One of the musicians was Spoonboy. I’ve heard him once before, though I can’t remember the topic of the songs that night. Today one of his songs was about the confusing aspects of sexuality, growing up with the pressures that society places on us to be a certain way. After Spoonboy concluded his song, he said a few words, about how important it had been for him to find the Infoshop just after high school, to have a place where he always felt accepted.

It was the perfect song to get me really thinking about my own piece of the privilege pie, as someone who is technically heterosexual.

As someone who has only dated men, and who has only been inclined to date men, I don’t have to worry that I’m going to be beat up by others who disapprove of the sex of my date. I don’t have to worry that my parents will stop talking to me based on the sex of the person I date. I never had to worry about my parents throwing me out based on my sexual orientation.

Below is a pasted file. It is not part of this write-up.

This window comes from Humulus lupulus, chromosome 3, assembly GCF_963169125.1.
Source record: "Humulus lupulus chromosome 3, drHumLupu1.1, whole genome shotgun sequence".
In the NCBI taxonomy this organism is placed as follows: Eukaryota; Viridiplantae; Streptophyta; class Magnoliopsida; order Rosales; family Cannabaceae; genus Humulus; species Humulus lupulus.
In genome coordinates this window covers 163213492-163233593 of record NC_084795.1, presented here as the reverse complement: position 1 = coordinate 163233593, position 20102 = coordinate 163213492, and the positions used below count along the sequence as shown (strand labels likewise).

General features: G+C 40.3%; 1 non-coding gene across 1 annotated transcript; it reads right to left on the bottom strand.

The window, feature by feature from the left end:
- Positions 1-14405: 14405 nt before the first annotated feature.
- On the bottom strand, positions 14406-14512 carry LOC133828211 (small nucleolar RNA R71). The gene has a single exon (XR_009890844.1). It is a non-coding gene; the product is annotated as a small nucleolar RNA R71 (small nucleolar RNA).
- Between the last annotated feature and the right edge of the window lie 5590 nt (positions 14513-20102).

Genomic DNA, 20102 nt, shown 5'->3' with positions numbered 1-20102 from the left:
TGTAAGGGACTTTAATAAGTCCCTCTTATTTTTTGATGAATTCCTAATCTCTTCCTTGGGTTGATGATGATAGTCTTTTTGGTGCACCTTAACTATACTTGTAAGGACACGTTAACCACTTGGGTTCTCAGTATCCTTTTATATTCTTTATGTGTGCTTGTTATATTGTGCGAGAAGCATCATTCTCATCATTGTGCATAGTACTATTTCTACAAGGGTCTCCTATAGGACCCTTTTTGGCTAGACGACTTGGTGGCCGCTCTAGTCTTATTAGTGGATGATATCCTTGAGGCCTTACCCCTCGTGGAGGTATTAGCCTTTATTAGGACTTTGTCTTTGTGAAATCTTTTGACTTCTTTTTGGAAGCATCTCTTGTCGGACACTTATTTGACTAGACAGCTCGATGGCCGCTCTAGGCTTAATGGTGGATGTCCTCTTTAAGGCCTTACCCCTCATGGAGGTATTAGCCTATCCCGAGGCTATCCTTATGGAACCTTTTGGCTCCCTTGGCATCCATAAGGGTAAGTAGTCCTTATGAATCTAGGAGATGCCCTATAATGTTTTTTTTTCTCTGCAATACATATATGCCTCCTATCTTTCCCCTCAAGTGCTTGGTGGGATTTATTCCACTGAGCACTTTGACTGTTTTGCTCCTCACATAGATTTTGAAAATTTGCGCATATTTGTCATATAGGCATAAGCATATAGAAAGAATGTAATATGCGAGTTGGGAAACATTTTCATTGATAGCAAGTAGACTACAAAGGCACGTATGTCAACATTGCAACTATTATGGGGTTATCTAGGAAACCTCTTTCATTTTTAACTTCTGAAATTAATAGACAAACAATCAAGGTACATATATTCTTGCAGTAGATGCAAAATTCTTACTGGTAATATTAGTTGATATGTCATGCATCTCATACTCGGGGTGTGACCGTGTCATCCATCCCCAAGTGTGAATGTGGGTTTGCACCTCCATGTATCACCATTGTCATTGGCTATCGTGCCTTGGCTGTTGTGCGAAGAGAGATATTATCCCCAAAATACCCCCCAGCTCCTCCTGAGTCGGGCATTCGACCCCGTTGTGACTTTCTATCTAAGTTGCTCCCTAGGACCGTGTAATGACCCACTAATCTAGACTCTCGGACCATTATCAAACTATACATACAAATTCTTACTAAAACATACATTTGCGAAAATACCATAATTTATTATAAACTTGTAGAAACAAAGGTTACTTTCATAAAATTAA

If I hold hands with someone I’m dating in public, no one will notice. If I kiss my date in public, people might notice, but any comments would be along the lines of appropriateness of public displays of affection, rather than outrage as to the sex of my date.

If I want to get married, I can, no question. In any state, and with no protests by any group. The fundamental Christians won’t protest my fictional marriage, even though I’m atheist and one would presume that they are fundamentally opposed to any marriage that doesn’t fit their view of it. As long as it is superficially like their own, I suppose they turn their eyes away.

If I want to have a child and raise it with or without a partner, no one would question the suitability, at least not based on my sexual orientation. If I want to adopt a child, there are no laws banning me from doing so. (Though this might not be true in Arkansas, which I think passed a law stating that single parents as well as gay and lesbian couples were banned from adopting.)